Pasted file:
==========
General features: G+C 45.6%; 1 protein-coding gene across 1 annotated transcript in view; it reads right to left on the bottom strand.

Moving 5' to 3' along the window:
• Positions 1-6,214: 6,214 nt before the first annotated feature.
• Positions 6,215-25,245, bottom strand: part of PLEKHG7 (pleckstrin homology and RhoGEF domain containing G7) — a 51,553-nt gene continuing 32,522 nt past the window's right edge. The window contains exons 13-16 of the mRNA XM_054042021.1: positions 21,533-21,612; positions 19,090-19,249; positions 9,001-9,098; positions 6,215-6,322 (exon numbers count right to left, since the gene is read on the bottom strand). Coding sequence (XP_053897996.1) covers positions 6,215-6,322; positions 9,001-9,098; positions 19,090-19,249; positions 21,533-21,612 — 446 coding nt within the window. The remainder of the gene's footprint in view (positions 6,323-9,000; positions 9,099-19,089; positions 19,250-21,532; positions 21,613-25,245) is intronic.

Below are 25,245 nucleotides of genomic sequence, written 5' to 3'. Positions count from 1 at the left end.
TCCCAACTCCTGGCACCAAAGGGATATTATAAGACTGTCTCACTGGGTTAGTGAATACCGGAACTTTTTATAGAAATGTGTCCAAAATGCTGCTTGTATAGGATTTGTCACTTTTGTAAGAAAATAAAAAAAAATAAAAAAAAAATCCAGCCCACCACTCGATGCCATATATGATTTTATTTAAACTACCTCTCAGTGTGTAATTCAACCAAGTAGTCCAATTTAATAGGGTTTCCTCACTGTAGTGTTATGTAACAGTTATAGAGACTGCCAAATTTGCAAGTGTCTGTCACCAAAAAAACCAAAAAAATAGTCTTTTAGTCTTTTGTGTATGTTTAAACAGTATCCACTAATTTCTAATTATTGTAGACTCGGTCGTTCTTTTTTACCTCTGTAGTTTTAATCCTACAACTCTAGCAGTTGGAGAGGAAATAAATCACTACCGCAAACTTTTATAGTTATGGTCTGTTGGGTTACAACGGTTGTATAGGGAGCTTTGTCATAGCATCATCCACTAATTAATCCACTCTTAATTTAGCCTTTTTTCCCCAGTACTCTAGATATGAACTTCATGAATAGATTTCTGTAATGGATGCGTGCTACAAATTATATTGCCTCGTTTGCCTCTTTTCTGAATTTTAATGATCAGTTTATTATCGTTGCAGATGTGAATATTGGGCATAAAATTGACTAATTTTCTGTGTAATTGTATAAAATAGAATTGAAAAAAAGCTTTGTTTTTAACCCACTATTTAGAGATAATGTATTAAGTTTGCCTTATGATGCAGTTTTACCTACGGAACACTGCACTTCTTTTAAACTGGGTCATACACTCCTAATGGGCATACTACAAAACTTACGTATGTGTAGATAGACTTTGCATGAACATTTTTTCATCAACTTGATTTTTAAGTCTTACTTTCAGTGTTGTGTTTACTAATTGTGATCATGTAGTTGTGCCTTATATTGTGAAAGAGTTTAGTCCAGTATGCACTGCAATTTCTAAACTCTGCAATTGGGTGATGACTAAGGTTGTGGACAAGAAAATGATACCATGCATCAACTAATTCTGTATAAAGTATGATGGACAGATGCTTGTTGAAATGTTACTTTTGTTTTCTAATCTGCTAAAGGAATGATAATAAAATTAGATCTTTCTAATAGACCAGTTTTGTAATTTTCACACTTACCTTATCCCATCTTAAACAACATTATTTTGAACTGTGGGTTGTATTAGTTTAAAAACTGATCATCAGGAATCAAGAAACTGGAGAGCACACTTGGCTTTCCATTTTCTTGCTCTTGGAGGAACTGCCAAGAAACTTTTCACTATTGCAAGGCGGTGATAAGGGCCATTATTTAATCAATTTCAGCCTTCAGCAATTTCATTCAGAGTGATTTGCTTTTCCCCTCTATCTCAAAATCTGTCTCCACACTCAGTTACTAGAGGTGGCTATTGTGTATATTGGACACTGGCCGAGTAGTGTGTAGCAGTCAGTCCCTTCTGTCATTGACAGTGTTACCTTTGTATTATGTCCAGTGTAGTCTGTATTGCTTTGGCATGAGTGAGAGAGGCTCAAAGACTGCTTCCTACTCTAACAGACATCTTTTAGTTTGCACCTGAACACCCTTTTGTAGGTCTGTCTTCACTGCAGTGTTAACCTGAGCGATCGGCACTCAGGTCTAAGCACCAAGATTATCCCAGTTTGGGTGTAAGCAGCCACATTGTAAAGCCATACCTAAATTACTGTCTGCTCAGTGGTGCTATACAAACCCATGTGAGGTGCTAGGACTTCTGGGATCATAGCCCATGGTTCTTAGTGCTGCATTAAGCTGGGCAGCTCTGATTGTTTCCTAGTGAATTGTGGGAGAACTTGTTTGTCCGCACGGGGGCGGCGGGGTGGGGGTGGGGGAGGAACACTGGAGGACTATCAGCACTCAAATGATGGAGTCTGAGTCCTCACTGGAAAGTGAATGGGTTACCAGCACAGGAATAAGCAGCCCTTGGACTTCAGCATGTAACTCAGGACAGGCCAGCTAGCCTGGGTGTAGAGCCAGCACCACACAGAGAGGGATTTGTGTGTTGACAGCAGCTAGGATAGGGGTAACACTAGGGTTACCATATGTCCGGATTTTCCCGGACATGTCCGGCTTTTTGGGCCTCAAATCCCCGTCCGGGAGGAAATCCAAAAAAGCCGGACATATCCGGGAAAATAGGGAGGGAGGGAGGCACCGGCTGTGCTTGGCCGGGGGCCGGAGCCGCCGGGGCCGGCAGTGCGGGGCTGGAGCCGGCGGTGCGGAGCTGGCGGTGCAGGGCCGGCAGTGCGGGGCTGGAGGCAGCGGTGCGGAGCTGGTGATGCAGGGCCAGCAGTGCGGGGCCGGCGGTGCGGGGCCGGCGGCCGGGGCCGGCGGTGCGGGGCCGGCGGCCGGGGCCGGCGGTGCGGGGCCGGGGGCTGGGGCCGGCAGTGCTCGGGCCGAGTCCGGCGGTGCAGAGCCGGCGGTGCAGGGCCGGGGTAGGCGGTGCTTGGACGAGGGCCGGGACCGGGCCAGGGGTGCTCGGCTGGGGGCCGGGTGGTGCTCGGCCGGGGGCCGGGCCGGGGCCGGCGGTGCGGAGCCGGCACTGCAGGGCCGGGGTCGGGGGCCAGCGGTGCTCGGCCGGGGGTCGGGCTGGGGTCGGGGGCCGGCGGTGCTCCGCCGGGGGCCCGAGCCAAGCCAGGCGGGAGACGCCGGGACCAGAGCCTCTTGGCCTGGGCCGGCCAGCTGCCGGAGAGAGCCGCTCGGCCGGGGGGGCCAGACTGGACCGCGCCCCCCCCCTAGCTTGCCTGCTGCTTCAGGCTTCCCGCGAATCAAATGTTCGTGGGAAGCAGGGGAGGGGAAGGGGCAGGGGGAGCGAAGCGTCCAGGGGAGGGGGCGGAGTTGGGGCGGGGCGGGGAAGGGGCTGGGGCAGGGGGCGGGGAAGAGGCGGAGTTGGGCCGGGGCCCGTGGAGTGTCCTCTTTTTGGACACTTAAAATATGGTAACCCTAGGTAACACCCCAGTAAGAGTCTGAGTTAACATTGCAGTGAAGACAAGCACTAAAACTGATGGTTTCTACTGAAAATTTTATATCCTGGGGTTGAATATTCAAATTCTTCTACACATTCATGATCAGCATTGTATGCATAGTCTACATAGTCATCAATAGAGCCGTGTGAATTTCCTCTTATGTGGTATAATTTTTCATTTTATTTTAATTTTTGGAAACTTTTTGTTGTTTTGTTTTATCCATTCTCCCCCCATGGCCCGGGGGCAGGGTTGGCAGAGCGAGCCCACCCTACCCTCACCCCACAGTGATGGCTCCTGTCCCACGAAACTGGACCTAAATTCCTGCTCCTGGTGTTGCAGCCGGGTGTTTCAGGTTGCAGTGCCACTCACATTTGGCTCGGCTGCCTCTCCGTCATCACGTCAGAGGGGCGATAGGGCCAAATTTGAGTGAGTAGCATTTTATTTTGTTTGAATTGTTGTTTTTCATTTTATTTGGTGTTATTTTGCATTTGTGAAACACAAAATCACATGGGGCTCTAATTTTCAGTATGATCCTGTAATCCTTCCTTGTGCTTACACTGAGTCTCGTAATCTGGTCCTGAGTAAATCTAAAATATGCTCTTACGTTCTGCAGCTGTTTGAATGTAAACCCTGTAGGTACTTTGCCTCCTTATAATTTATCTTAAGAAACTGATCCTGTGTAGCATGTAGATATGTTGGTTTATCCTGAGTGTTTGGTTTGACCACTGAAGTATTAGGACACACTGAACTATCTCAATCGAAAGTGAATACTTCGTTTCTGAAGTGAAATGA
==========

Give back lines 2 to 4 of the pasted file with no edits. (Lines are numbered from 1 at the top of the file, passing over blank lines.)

Moving 5' to 3' along the window:
• Positions 1-6,214: 6,214 nt before the first annotated feature.
• Positions 6,215-25,245, bottom strand: part of PLEKHG7 (pleckstrin homology and RhoGEF domain containing G7) — a 51,553-nt gene continuing 32,522 nt past the window's right edge. The window contains exons 13-16 of the mRNA XM_054042021.1: positions 21,533-21,612; positions 19,090-19,249; positions 9,001-9,098; positions 6,215-6,322 (exon numbers count right to left, since the gene is read on the bottom strand). Coding sequence (XP_053897996.1) covers positions 6,215-6,322; positions 9,001-9,098; positions 19,090-19,249; positions 21,533-21,612 — 446 coding nt within the window. The remainder of the gene's footprint in view (positions 6,323-9,000; positions 9,099-19,089; positions 19,250-21,532; positions 21,613-25,245) is intronic.